Wednesday, December 15, 2010

The 175

Paring down to just 100 things is almost a spiritual exercise. It's not about deprivation. In fact, the less I own, the better my life has seemed. There is a luxury to having only a few things of high quality.

I started wilting down my personal possessions about two years ago, but it was only this year that I started to give stuff away and buy less in an effort to numerically minimize what I own. I'm not quite down to 100 because I count everything. But I guess the exercise is not so much about how many things you have, but about living on only what you truly need and not more. For some people that's 700 things, for some maybe just 5 things. This is my attempt to get my number.

My last serious shopping trip was in January 2009. Can you believe it? I haven't bought anything major or expensive since. I am now a full fledged caviar-eating hobo / Prada-wearing hippie. (Well, my Prada shirts and shoes are 4 years old, but like I said, I don't buy anything anymore. And they still look great.)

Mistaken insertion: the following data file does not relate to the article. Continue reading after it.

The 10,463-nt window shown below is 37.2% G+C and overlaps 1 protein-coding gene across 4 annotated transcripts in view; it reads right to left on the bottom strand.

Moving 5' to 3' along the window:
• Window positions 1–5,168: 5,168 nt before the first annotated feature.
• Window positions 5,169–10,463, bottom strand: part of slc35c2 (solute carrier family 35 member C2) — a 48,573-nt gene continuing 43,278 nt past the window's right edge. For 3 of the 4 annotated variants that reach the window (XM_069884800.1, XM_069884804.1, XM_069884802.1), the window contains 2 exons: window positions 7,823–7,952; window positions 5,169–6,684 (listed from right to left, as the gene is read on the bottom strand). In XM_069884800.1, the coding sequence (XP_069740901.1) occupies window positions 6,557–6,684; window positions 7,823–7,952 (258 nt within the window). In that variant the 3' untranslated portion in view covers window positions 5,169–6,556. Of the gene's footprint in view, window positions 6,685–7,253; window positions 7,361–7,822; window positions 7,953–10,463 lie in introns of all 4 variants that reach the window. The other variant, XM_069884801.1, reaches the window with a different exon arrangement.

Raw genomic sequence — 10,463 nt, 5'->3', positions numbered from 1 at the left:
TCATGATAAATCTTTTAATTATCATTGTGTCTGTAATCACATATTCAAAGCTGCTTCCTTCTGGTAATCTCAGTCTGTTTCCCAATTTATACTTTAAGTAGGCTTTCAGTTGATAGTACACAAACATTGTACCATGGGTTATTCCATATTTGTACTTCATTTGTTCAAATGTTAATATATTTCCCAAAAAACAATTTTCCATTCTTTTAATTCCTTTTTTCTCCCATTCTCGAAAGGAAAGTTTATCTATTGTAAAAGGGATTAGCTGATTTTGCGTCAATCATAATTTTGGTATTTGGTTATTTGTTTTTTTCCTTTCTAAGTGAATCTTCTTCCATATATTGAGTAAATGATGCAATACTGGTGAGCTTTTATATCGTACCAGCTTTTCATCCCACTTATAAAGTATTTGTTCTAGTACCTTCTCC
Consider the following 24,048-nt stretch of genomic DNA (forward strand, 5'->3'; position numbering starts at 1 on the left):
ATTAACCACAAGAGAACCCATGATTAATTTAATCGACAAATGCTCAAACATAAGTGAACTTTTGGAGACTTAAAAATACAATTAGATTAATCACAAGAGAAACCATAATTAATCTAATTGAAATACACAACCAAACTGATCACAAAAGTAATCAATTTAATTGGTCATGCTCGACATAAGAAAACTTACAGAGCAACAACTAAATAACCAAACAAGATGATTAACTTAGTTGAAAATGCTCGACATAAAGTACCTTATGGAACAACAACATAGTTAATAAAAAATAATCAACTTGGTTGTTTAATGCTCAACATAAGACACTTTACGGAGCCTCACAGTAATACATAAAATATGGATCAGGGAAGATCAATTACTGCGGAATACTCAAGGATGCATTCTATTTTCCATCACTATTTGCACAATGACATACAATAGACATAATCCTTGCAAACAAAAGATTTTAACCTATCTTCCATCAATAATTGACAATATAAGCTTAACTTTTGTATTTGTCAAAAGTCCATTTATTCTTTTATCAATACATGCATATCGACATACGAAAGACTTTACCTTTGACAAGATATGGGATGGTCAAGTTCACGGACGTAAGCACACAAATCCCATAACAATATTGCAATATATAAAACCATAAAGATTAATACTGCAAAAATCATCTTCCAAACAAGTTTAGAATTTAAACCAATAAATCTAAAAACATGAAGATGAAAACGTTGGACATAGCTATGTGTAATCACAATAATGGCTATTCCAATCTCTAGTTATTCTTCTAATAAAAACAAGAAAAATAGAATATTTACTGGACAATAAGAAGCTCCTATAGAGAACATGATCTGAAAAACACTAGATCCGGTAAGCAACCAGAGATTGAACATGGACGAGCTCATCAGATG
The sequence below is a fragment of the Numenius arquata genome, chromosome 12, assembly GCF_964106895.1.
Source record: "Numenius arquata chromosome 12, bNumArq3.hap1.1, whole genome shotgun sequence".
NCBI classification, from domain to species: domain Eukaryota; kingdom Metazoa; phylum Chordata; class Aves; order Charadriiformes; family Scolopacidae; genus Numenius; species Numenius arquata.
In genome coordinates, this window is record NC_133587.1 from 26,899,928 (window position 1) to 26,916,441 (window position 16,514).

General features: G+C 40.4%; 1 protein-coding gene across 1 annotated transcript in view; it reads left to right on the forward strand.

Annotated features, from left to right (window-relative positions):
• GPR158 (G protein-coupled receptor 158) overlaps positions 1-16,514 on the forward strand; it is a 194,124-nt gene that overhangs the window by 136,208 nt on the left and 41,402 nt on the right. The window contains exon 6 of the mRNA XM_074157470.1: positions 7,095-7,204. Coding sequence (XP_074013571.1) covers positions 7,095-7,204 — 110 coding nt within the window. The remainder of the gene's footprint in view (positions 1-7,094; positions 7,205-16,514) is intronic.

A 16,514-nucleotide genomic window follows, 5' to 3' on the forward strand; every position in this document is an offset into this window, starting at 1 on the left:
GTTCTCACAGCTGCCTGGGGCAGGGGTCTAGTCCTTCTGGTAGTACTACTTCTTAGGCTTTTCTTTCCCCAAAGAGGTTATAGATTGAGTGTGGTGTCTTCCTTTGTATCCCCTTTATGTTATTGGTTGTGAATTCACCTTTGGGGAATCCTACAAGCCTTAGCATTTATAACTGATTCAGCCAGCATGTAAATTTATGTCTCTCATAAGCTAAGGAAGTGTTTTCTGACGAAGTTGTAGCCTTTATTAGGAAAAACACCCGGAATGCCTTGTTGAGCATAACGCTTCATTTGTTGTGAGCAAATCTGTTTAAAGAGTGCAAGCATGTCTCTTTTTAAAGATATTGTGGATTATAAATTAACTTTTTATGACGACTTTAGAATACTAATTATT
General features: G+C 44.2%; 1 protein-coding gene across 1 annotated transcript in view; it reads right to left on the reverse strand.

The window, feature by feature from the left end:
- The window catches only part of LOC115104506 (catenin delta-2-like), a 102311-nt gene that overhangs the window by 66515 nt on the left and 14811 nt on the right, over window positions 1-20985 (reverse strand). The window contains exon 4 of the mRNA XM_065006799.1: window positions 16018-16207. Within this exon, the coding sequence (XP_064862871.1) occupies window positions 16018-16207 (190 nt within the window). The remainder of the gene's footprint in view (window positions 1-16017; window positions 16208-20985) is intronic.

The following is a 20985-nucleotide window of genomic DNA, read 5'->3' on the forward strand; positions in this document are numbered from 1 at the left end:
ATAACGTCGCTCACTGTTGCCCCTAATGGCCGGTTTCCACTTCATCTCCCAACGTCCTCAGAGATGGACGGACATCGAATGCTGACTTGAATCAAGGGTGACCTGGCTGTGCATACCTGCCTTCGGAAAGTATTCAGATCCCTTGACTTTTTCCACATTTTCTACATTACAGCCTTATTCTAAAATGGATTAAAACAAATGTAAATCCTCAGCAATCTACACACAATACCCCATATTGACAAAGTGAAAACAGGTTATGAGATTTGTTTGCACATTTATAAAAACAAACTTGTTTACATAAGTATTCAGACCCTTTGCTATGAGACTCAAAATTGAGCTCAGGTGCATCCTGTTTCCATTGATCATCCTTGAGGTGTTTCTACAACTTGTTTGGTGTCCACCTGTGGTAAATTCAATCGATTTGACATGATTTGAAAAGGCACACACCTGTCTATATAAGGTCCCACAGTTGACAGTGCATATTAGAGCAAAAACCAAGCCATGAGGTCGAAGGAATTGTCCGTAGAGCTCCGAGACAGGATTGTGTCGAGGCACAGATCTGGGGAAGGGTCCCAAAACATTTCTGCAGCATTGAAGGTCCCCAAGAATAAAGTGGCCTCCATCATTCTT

It's time to do a formal count and make sure I live with only 100 things or less, just to be sure. I don't trust my estimations.

In editing my stuff, I have to get rid of redundancies (who needs two combs?) and assess everything according to strict standards like

(a) Good design. Does it do what it's supposed to do efficiently and beautifully?

(b) Increasing value. Will I be able to sell this fast if I needed to? Does it have all the documentation necessary?

(c) Shelf-life. Can use this again and again? Is it classic enough to not look dated?

(d) Happiness factor. Does this make me feel good no matter how useless it is?

(e) Essentiality. There are some things that enable me to enjoy a certain quality of life which to me is luxurious and graceful - being able to brew fresh coffee everyday, sleep in soft sheets, etc.

So I started the count and ended up with 199. This includes each and every spoon and fork.